The Copycat Project: An Experiment in Nondeterminism and Creative Analogies

Unknown author (1984-01-01)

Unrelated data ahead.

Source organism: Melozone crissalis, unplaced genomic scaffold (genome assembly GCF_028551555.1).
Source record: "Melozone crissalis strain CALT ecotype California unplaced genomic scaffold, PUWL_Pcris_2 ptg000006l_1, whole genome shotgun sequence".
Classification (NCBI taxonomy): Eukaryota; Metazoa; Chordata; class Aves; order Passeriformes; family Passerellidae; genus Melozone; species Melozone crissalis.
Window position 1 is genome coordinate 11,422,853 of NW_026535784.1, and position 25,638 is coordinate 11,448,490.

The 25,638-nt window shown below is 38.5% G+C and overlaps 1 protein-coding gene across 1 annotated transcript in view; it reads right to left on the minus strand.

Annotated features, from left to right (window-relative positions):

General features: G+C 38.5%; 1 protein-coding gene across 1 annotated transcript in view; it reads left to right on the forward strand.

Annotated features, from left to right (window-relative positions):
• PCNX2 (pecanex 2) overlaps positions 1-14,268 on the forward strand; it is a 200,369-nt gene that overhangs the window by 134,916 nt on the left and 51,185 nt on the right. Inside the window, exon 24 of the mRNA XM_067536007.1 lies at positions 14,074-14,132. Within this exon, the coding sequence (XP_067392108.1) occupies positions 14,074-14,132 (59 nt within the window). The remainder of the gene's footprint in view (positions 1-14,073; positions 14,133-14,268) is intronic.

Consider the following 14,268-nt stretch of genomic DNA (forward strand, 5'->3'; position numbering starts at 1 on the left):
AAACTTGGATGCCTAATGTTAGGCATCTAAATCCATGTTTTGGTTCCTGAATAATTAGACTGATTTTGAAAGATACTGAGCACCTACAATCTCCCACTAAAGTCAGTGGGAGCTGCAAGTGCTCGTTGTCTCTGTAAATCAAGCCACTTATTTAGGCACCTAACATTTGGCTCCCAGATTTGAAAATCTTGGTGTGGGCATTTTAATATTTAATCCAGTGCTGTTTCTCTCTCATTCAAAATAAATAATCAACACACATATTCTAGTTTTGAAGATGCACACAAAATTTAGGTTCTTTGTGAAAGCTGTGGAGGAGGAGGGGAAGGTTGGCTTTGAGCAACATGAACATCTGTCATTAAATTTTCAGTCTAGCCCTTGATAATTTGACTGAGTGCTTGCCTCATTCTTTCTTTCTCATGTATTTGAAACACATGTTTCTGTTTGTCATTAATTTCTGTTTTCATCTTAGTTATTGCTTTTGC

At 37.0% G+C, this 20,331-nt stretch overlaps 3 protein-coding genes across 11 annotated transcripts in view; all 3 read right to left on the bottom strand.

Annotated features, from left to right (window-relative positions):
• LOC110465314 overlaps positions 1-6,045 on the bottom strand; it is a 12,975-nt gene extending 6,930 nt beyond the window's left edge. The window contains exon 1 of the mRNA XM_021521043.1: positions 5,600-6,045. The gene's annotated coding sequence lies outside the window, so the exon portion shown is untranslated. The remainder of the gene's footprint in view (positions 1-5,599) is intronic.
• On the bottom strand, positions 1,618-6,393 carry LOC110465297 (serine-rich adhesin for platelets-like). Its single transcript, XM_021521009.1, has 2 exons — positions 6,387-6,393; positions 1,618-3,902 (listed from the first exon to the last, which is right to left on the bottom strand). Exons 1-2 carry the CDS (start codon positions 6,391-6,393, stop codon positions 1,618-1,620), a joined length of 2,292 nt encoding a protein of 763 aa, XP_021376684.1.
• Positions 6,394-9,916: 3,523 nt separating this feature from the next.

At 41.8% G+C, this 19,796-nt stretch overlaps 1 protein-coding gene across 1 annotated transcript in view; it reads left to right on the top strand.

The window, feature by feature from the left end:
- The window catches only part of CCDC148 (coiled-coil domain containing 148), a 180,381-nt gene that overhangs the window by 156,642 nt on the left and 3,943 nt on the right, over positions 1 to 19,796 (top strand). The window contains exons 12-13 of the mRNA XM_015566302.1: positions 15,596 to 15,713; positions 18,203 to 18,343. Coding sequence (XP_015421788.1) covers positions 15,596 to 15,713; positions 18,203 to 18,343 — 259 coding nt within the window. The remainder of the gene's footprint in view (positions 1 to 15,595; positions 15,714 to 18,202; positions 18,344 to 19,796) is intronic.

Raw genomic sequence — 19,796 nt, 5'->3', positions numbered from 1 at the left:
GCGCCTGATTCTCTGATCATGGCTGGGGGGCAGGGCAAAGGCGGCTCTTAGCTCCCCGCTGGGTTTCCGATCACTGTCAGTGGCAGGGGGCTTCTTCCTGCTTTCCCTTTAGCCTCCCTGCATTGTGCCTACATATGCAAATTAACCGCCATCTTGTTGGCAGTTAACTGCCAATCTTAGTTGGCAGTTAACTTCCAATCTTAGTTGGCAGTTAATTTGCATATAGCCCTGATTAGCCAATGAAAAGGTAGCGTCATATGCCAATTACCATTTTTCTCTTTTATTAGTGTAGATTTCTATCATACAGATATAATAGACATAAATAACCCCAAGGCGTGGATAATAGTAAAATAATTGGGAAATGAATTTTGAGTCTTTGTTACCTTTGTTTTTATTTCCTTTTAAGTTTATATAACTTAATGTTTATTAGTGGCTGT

A micro-world is described, in which many analogies involving strikingly different concepts and levels of subtlety can be made. The question "What differentiates the good ones from the bad ones?" is discussed, and then the problem of how to implement a computational model of the human ability to come up with such analogies (and to have a sense for their quality) is considered. A key part of the proposed system, now under development is its dependence on statistically emergent properties of stochastically interacting "codelets" (small pieces of ready-to-run code created by the system, and selected at random to run with probability proportional to heuristically assigned "urgencies"). Another key element is a network of linked concepts of varying levels of "semanticity", in which activation spreads and indirectly controls the urgencies of new codelets. There is pressure in the system toward maximizing the degree of "semanticity" or "intensionality" of descriptions of structures, but many such pressures, often conflicting, must interact with one another, and compromises must be made. The shifting of (1) perceived oundaries inside structures, (2) descriptive concepts chosen to apply to structures, and (3) features perceived as "salient" or not, is called "slippage". What can slip, and how are emergent consequences of the interaction of (1) the temporary ("cytoplasmic") structures involved in the analogy with (2) the permanent ("Platonic") concepts and links in the conceptual proximity network, or "slippability network". The architecture of this system is postulated as a general architecture suitable for dealing not only with fluid analogies, but also with other types of abstract perception and categorization tasks, such as musical perception, scientific theorizing, Bongard problems and others.